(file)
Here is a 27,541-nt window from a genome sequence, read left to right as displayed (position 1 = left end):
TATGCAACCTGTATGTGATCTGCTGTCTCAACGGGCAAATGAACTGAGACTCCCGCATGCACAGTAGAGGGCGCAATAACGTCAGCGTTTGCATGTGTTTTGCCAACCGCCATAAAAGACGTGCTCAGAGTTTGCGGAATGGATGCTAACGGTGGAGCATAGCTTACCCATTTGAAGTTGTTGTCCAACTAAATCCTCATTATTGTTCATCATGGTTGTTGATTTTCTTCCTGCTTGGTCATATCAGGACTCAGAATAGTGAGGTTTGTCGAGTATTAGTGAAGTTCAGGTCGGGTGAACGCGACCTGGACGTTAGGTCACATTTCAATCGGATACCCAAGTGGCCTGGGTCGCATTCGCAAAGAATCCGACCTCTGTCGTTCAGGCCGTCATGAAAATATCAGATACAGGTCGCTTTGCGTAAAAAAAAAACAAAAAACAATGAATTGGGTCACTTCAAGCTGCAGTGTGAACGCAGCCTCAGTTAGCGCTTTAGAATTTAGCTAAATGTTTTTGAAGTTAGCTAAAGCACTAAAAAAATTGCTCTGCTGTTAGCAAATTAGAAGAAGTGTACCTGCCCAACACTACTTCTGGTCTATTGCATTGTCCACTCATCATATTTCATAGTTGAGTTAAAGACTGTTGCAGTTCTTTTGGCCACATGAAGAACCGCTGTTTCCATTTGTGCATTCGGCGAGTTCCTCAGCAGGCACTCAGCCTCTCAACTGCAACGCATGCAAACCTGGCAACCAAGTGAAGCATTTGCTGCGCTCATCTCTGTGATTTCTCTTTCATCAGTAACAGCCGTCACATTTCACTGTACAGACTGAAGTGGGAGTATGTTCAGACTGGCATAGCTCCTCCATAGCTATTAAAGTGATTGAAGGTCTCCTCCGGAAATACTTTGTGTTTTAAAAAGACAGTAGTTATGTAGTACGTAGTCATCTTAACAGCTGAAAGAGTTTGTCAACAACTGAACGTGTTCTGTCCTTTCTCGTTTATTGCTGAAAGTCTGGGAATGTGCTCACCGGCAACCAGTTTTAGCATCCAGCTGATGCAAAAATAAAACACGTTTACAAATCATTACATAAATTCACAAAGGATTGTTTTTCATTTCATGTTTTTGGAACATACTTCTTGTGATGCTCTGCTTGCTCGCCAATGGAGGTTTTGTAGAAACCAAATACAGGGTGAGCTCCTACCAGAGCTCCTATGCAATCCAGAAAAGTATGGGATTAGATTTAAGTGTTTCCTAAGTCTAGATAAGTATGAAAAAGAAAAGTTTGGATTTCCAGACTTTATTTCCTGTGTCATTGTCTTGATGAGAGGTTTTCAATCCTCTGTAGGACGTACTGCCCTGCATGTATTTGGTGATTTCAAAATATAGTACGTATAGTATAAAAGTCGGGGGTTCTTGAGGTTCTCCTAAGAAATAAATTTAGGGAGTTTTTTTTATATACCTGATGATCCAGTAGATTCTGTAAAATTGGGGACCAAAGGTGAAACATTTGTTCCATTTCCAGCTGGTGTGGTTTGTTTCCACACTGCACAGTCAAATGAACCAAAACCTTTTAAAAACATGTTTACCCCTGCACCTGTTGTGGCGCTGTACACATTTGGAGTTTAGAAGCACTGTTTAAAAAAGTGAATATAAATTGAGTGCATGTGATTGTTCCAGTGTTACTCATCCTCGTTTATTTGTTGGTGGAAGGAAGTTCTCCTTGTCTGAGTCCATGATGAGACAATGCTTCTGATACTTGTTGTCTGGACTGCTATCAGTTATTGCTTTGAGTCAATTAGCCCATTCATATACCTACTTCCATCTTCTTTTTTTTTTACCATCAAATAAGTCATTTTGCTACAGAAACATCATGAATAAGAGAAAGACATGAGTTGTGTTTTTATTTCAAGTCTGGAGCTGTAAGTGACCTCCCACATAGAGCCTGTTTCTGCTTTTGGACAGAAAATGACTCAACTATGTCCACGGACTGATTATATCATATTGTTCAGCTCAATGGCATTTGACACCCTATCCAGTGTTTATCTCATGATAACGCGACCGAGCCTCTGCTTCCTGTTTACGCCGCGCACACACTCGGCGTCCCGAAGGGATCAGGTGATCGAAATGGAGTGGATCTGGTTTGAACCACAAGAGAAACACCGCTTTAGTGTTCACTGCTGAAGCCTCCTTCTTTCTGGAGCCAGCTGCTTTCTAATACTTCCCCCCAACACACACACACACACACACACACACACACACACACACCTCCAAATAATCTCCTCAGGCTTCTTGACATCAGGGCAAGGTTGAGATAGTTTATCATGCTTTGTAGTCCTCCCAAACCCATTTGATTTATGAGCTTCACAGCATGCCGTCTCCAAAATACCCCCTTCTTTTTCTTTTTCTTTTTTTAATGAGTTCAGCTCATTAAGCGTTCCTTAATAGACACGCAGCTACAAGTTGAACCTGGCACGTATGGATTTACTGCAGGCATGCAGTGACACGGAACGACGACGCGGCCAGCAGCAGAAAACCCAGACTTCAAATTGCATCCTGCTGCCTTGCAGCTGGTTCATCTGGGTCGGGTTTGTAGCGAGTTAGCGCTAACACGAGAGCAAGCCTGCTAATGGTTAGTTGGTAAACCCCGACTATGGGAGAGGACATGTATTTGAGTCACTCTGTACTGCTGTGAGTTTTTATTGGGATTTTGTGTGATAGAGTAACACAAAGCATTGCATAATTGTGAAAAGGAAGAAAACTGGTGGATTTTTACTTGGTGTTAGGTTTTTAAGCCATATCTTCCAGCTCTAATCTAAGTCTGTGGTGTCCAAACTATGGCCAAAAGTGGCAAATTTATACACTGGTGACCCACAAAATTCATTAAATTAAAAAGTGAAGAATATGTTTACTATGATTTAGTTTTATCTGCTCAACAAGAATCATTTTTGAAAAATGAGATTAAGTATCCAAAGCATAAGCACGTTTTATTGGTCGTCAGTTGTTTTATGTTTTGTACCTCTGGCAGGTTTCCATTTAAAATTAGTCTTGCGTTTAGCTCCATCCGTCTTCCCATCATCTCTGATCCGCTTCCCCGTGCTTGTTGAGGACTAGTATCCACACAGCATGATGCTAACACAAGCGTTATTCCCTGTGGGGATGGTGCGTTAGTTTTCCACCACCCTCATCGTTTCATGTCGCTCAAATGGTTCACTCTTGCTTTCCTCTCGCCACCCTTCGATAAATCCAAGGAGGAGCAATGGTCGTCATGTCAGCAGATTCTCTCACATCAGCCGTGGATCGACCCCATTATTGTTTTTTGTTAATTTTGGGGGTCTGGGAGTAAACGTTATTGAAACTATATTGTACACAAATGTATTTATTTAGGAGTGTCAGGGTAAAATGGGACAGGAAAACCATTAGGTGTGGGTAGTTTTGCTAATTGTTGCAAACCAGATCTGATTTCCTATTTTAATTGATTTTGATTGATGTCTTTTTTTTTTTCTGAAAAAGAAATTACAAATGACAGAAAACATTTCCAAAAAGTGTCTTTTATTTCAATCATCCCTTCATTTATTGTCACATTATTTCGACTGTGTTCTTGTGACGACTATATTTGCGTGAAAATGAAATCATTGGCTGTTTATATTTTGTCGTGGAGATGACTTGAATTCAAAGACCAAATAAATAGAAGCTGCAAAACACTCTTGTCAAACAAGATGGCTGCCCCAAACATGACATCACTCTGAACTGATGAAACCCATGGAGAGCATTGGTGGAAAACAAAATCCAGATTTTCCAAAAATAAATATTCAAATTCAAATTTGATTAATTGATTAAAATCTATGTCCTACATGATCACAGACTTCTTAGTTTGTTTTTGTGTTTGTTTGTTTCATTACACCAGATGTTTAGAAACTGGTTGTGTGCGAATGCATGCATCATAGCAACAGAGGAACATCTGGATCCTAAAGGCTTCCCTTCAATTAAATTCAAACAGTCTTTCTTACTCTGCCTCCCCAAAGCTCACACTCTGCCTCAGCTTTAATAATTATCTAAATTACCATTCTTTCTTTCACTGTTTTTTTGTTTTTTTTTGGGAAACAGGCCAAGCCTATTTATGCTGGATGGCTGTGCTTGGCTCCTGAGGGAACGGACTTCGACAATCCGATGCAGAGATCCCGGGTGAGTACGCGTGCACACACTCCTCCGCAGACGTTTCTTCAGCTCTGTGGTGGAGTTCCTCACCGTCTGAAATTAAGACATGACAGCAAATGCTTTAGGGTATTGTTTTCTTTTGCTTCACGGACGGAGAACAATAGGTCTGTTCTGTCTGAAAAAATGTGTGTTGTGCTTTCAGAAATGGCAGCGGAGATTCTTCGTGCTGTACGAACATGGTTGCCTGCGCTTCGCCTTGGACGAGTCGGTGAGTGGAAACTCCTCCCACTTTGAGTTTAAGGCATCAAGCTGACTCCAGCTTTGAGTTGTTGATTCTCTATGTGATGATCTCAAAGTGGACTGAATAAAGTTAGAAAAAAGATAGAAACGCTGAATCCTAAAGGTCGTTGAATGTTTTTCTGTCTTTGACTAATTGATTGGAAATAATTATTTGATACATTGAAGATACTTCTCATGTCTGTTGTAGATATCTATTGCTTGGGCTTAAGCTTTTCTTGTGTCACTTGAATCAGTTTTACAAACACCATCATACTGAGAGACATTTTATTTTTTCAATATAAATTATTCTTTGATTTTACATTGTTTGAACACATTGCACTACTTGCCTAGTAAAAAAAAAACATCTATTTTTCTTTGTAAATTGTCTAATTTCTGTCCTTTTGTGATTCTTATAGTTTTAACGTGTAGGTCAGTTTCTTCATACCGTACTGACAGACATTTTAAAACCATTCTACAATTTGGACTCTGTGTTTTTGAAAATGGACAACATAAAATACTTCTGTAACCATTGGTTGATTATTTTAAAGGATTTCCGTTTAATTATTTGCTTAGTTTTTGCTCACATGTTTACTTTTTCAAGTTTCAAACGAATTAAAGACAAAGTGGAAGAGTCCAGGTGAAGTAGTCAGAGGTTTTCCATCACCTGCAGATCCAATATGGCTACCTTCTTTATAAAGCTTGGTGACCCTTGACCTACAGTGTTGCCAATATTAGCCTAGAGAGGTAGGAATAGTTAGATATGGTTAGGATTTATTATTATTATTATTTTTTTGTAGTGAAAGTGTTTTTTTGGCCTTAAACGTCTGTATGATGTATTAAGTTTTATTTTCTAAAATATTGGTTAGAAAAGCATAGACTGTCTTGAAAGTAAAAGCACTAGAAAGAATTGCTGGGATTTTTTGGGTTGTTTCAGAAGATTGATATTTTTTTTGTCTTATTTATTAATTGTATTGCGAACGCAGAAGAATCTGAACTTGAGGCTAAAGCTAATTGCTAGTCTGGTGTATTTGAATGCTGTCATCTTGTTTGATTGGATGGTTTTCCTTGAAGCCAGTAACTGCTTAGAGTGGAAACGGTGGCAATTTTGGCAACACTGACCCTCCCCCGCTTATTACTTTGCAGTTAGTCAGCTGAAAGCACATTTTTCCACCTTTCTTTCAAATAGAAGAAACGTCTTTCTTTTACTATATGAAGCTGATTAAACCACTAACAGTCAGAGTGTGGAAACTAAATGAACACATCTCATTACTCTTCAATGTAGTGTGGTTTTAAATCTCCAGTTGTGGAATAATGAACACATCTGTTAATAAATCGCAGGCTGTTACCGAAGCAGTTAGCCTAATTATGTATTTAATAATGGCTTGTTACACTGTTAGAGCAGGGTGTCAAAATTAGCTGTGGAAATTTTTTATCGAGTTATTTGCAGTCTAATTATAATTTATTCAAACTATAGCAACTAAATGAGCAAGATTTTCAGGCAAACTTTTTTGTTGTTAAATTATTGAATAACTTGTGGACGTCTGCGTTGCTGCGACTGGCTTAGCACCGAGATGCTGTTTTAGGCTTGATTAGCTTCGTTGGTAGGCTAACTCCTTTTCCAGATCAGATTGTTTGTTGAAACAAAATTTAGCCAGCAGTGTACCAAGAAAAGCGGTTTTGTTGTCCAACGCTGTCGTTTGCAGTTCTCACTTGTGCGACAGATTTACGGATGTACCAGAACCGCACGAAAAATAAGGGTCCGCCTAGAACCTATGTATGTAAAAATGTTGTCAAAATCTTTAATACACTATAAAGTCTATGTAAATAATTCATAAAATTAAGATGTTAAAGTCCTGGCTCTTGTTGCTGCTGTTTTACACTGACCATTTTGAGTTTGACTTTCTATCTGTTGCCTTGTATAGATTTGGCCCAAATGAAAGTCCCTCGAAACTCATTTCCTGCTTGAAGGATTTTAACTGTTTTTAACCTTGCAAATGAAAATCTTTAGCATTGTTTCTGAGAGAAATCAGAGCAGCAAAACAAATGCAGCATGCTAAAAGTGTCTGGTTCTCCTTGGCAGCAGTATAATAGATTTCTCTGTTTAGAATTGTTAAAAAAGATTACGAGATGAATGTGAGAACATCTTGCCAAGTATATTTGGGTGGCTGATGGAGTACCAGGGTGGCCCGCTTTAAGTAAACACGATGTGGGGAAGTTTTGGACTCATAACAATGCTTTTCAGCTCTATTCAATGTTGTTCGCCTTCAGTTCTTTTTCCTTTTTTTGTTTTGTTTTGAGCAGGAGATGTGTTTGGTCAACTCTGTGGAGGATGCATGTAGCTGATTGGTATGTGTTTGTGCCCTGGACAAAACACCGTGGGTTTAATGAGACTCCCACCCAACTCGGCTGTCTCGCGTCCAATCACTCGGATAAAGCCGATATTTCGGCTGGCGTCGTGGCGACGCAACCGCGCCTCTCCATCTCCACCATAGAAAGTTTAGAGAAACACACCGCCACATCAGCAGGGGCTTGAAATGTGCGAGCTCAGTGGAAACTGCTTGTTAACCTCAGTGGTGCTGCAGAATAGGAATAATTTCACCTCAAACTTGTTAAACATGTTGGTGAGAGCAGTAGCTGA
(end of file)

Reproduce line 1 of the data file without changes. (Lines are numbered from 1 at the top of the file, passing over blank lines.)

Here is a 27,541-nt window from a genome sequence, read left to right as displayed (position 1 = left end):